The California Zephyr
The old dome car enters tunnel #6
Someone decided to dust off the old, classic California Zephyr and run it from the Bay Area up into the Sierra's to Portola. The route was the Feather River Canyon, a scenic route that offers stunning views of the terrain and river. Passenger trains normally do not run on this route, rather they go over Donner Pass. That ride is not nearly as dynamic as the Feather River run. There are many tunnels some quite long in length. It made for interesting passage as some of the lighting systems in the old cars did not function properly creating total darkness.
The lights work in this car
Tanya drove me and my bicycle to the train station in Davis. It was scheduled to arrive at 9:30. Sometime around 10:30 the train approached. I stood by the tracks with camera in hand waiting to get a photo of the classic locomotive. I was disappointed to see that the engines were not the handsome beauties of yesteryear, but modern Amtrak diesels. The cars were of the older era. The train stopped at the station and several people boarded. From Davis to Sacramento the train reached its fastest speed that it would see all day. The Zephyr flew down the tracks at speeds of around 70. We were right next to I-80 and were passing the cars in the fast lane. They go at least 70.
A steamer thunders across the southwest about the time of my birth
That was it for the fast transit. After Sac. the train rarely got above 40 mph. When it began the climb into the foothills, it slowed even more. The drive in a car takes about four hours. The train took nine hours. Eventually it did arrive in Portola. We were offered a Mexican meal for twelve bucks. It was among the worst I've ever had. Nothing about it was redeemable. The desert was a bizarre concoction of colored marshmallows, sugar and some sickly sweet white sauce.
A few people walked the several blocks into town to check out "Railroad Days". There was a carnival atmosphere in the small town. Booths of crafts were on the main street. A tent was erected for the all-you-can-eat pancake breakfast. Many people were staying on the train in the old Pullman cars. Others went to motels. After dark, I selected a campsite near the rail yard, pitched my tent and spent a peaceful evening under a tall stand of ponderosa pines.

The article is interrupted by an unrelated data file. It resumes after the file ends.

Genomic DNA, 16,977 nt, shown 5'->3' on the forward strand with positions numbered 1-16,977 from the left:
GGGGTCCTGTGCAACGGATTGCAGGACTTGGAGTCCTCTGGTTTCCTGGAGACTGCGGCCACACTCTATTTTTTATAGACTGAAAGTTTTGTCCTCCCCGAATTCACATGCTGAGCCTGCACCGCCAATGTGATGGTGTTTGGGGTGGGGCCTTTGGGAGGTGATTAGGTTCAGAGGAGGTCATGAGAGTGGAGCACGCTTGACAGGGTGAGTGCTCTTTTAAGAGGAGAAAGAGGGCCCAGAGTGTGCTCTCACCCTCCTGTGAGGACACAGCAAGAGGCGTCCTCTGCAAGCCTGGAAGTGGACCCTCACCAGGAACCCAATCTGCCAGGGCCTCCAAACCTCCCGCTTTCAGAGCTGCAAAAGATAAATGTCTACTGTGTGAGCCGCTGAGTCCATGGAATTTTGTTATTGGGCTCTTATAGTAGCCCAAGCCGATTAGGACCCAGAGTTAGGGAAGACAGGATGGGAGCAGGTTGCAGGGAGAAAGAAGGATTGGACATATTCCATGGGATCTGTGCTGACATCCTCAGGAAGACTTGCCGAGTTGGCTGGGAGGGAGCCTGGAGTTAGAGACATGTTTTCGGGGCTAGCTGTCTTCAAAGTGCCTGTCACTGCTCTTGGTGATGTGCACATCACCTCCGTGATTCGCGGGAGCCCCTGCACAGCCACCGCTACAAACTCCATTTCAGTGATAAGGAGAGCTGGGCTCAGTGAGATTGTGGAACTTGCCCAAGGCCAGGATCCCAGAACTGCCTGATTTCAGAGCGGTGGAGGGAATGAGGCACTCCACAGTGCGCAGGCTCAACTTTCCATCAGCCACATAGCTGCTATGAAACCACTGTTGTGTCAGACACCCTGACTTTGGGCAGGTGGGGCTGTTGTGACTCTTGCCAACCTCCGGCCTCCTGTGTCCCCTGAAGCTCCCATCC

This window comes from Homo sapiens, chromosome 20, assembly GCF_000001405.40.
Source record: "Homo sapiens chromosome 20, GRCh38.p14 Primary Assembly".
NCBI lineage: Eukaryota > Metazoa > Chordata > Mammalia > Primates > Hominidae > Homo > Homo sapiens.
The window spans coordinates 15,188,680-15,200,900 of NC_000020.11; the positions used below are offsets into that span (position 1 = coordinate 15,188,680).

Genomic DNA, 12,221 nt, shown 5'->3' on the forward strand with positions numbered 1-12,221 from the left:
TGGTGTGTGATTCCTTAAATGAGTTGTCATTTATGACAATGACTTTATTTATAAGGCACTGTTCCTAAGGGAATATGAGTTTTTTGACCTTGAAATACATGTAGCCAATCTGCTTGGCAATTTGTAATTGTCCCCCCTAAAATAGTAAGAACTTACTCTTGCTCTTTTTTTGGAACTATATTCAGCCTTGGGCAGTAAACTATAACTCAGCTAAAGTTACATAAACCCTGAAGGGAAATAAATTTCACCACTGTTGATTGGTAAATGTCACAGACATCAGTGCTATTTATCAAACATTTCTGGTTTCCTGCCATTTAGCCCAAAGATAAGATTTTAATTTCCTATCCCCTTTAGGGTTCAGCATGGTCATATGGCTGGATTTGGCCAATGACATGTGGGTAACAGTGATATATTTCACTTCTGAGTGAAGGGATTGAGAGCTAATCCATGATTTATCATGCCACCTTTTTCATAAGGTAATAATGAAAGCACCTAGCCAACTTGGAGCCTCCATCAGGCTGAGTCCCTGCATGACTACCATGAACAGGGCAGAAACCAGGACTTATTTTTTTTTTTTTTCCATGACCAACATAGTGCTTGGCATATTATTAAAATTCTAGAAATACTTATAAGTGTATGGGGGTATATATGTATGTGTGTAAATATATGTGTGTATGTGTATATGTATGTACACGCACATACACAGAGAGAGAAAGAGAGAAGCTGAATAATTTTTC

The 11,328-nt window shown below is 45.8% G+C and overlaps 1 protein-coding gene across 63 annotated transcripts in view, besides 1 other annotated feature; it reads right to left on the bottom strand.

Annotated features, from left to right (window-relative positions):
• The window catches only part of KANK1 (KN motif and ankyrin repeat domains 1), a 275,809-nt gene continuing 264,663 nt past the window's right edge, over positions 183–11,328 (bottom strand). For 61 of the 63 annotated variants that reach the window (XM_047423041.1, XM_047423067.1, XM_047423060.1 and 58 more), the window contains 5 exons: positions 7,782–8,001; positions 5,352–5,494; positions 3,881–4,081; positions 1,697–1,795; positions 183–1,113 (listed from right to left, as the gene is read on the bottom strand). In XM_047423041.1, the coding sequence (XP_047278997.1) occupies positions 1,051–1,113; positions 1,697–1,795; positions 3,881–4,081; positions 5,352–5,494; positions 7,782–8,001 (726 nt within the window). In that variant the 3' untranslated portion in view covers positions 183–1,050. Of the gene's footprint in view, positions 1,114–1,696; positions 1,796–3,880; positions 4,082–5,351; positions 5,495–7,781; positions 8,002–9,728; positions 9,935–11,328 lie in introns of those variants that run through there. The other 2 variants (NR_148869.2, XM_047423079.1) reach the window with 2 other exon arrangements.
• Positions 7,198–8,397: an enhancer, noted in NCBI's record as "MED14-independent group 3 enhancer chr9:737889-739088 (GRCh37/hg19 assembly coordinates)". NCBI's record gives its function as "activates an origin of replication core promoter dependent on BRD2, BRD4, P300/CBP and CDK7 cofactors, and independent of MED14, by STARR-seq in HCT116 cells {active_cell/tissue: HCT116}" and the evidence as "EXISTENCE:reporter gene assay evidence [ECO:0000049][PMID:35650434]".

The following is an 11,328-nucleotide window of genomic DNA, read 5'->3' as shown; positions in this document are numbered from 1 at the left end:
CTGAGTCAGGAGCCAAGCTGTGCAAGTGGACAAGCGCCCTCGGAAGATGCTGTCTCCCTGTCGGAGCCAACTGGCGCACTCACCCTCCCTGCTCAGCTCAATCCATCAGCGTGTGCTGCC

Digs for the night next to train yard
In the morning I was supposed to get with Long John to do some filming. Try as I might I could not locate him. I was anxious to get started on my cycling adventure. I had set a deadline of Tuesday to get back to Middletown. It was just over 200 miles and I figured I could do it in three to four days. Another factor that influenced my thinking was information about my route from locals. Route A-23 has a reputation for very high winds in the wrong direction. They tend to increase towards afternoon. I bought a poppy seed muffin from a coffee shop that apparently didn't like bicycles. The owner lady made an incredible scene regarding the placement of my bicycle against the side of here building. It was so ridiculous that I wrote it off to a bad adjustment on her medication or a severe hormone imbalance. This was perhaps my penance for ditching Long John.
Road A-23 almost a perfect choice
The thrill of being on a mission filled my senses. It was exciting to be on the road. I climbed out of Portola for about a mile. The road leveled and became scenic in a stark, empty sort of way. I was east of the Sierra crest in sage brush country. I was in a huge, flat valley I wouldn't get back into the forests until the climb over Yuba Pass. Although the road was ideal in many ways, no traffic and nearly level the dreaded winds were already blowing. The large panniers on the bike acted like barn doors, slowing me at times to a mere crawl. It would take an unreasonable amount of time to process the twenty three miles to Highway 49.
Striking beauty eased the slow passage
I have only done maintenance rides for the past couple of years, with a few longer rides on occasion. I was uncertain about my fitness. I made a strong effort to stay at a low power output. Although at times I wanted to jam, I knew I had to be in the saddle all day. Eventually I came to Hwy. 49. I stopped shortly after beginning the seven mile climb to eat breakfast. I prepared my special oatmeal blend to power my day. It worked. I returned to the saddle and began the tedious climb at snail speed to the summit.
Good news! All downhill for the rest of the day
Once over Yuba Pass the road was downhill for over thirty miles. Although it was Saturday, the traffic was minimal. From Basset to Downieville there tends to be more traffic associated with the very popular mt. bikin' in the area. The cruise was pleasant and swift all the way to Downieville where I sought out the local bar and dropped in for a cold, refreshing, naturally carbonated beverage. The bar was virtually empty. I had a nice pause in the ride. After the refreshment I spent a short amount of time lounging near the river taking in the scene of tired and weary mt. bikers.
On the way to Downieville
The day was now growing long. I knew I had pretty much used up my allotment of fuel for the day and began looking for a campground. There are several downstream from Downieville. Each was full with two exceptions. Both that had slots were on the uphill side of the highway and much less desirable than the riverside spots. The first possibility had neighbors that were clearly going to be a problem. The second turned out serendipitous. Initially it seemed kind of funky. Upon further inspection I found a nice, well shielded sight near another, small stream. The babbling brook would serenade me all night.
No comfort spared on this trip